French artist Thomas Romain co-created the animated series Code Lyoko. He also co-created two sons, Itsuki and Ryunosuke. In 2017, Romain began tweeting pictures of his interpretations of his children’s artwork. Now the trio has co-authored a book, Family Traits: The Fantastic Bestiary of a Father and his Sons, a gorgeous celebration of a family’s shared passion for art.
Releasing in English on March 19 from Udon Entertainment (and published last year in French), Family Traits collects the shared artwork that continues to delight Thomas Romain’s Twitter followers and Patreon supporters. The 115-page hardcover book presents not only the children’s illustrations side-by-side with their father’s take on their work, but also insightful commentary from all three.
Here’s how the very first re-imagined drawing came about. While attending an art workshop in Japan, where the family resides, Ryunosuke created what his father calls a “very balanced” and “simple” drawing with “little details both cool and original.” Overcome with the urge to redraw the picture, Romain surprised Ryunosuke with his interpretation of Saturn, The Championship Cyclops.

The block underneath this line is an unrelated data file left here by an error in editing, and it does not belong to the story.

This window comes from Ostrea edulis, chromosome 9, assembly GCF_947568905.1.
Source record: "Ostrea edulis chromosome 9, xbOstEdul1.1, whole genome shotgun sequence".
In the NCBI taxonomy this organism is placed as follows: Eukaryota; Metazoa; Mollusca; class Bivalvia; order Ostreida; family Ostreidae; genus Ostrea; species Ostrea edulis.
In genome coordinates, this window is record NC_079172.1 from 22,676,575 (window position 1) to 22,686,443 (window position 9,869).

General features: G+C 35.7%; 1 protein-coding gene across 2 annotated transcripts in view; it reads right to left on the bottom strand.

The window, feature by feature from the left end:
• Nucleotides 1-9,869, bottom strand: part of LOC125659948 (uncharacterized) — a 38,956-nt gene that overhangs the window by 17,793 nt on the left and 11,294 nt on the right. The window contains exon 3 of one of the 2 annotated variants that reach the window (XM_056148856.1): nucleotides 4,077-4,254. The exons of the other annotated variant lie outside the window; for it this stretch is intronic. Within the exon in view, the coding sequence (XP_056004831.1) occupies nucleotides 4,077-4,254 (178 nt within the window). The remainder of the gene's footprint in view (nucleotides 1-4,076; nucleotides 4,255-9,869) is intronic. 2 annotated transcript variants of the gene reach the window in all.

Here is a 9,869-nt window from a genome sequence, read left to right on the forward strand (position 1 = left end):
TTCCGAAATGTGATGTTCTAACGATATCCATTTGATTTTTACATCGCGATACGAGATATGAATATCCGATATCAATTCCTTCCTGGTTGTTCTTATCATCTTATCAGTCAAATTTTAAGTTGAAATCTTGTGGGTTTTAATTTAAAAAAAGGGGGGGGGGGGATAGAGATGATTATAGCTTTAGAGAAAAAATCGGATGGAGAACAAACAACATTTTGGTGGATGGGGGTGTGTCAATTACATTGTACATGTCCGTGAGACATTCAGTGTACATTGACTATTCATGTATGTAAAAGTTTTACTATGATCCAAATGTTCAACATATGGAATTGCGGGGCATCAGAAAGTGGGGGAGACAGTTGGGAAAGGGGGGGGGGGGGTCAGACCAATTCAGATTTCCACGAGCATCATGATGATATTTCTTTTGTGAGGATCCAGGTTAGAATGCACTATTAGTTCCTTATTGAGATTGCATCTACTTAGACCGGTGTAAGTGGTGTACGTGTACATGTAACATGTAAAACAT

The comments from the children are the best reason to own a book collecting works of art readily available on the internet. To read how Ryunosuke reacted to this first re-draw, how he took it to mean his father really loved his drawing (which of course he does), it’s priceless, really.
It’s also fun to follow the project from its early days. At first the reworking is a surprise, but as the children come to expect it, they way they design their creatures transforms. In “The Pompaa’s Boutique”, Ryunosuke gives his dad several design options, and Thomas uses them to create what feels like a living, breathing fantasy society.
As the project continues, it feels like Thomas and his sons become more in tune with one another. The father becomes a pathway for their creations to reach their final form. It’s a beautiful way for parents and children to come together.
The project is heartwarming and inspiring. It makes me want to hold my children close and imagine what I might do with their imaginative drawings if I were worth anything as an artist. At the very least, Family Traits gives me something to share with my own children. I might even let them scribble in the margins.